I think one of the most facinating things about this trip will be seeing students and education in an entirely new way. I've been reading about school in South Africa and it's pretty interesting. Under the South African Schools Act of 1996, education is compulsory for all South Africans from age 7 (grade 1) to age 15, or the completion of grade 9.
The matric (grade 12) pass rate, which was as low as 40% in the late 1990s, continues to improve each year, reaching 68.3% in 2005.
However, this statistic is a little deceiving and many students never make it to grade 12. Sadly, In 2008, only 36% of grade 11 pupils went on to complete their grade 12 (matric) year. Most students dropped out due to either failing their grade 11 year, or not being able to pay their school fees any longer.**
Although today's government is working to rectify the imbalances in education, the apartheid legacy remains. Illiteracy rates are high at around 24% of adults over 15 years old (6- to 8-million adults are not functionally literate), teachers in township schools are poorly trained, and the matric pass rate remains low.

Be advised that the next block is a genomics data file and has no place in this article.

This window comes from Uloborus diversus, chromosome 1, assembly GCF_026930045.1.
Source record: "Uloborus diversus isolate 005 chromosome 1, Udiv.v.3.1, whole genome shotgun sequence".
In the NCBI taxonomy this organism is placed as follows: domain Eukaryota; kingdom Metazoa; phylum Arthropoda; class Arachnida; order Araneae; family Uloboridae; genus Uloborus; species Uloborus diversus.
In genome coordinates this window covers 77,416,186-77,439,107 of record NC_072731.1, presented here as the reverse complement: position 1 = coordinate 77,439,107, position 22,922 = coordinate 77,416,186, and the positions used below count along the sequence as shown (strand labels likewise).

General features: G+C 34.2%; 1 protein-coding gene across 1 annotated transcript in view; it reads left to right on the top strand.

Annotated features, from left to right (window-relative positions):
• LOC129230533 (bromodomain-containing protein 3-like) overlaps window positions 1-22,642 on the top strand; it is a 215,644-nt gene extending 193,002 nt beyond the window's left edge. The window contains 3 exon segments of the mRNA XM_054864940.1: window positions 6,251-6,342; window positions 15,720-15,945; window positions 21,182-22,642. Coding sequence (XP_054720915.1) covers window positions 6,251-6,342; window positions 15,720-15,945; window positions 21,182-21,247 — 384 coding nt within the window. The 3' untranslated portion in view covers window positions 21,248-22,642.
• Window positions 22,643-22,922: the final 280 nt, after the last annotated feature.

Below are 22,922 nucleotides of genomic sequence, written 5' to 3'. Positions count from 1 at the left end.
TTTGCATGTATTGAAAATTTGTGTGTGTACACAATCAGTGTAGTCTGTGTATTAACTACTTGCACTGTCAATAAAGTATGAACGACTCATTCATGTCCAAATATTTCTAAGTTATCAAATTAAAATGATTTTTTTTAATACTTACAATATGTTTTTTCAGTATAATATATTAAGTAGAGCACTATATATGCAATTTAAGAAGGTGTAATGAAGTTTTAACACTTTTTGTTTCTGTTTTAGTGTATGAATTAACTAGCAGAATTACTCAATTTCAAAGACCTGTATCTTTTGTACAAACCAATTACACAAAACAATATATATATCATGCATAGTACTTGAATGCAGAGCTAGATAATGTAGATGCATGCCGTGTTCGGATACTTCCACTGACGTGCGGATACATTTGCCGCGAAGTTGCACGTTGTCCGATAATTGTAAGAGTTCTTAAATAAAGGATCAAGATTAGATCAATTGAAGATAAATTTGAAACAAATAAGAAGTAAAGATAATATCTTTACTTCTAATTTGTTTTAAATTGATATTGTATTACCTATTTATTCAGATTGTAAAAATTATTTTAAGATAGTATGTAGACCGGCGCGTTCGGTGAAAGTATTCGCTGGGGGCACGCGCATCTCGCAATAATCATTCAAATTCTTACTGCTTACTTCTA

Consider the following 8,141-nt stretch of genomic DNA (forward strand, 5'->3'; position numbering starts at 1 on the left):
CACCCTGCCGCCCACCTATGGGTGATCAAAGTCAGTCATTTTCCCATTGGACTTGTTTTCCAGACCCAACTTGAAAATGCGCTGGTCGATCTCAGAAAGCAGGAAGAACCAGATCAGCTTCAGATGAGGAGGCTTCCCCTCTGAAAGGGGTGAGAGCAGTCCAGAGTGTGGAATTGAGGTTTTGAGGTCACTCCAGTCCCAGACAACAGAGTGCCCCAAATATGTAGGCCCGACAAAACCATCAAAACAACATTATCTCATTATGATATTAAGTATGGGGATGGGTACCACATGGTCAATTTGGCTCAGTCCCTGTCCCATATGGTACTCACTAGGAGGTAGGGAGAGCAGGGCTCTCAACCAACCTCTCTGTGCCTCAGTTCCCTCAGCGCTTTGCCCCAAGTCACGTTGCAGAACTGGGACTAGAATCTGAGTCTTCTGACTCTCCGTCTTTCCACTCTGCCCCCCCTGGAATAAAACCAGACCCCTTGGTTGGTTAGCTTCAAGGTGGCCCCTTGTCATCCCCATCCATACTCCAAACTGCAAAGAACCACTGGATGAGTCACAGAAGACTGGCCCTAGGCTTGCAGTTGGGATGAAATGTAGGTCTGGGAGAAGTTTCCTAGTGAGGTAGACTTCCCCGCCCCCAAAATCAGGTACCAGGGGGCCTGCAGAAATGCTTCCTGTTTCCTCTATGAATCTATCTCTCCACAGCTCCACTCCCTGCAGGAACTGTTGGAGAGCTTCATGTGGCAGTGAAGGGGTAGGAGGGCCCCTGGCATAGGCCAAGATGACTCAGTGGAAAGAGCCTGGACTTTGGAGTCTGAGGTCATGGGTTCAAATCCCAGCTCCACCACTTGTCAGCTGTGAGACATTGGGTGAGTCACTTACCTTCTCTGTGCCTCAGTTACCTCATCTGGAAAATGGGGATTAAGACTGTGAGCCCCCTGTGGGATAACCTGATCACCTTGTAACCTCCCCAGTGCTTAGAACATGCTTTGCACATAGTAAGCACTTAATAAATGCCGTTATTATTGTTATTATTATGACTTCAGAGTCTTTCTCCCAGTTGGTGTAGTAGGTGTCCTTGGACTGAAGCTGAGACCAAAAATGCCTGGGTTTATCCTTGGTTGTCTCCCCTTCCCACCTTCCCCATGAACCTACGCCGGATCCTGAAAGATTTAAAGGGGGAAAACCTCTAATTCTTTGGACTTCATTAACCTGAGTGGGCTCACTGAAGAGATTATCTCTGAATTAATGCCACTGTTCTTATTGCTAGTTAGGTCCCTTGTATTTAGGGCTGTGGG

While 65% of whites over 20 years old and 40% of Indians have a high school or higher qualification, this figure is only 14% among blacks and 17% among the coloured population.
The government is in particular targeting education for the poorest of the poor, with two notable programmes. One is fee-free schools, institutions that receive all their required funding from the state and so do not have to charge school fees. These have been carefully identified in the country's most poverty-stricken areas, and will make up 40% of all schools in 2007.
The other is the National Schools Nutrition Programme, which feeds 1.6-million school children every day, including all those attending primary schools in 13 rural and eight urban poverty nodes.
Other priorities include early childhood development, HIV-Aids awareness programmes in schools, and adult basic education and training.
While many of South Africa's universities are world-class academic institutions, for many students the road to higher education isn't a given in the same way it is for so many of my students.
I don't expect to change the world in a month. I don't even expect to really impact it in any noticeable way. But each drop in the bucket adds up. I hope my month in South Africa helps, even if only a little.
**This information is taken from http://therockstarfoundation.org/
*All other information regarding South Africa's schooling is taken directly from www.southafrica.info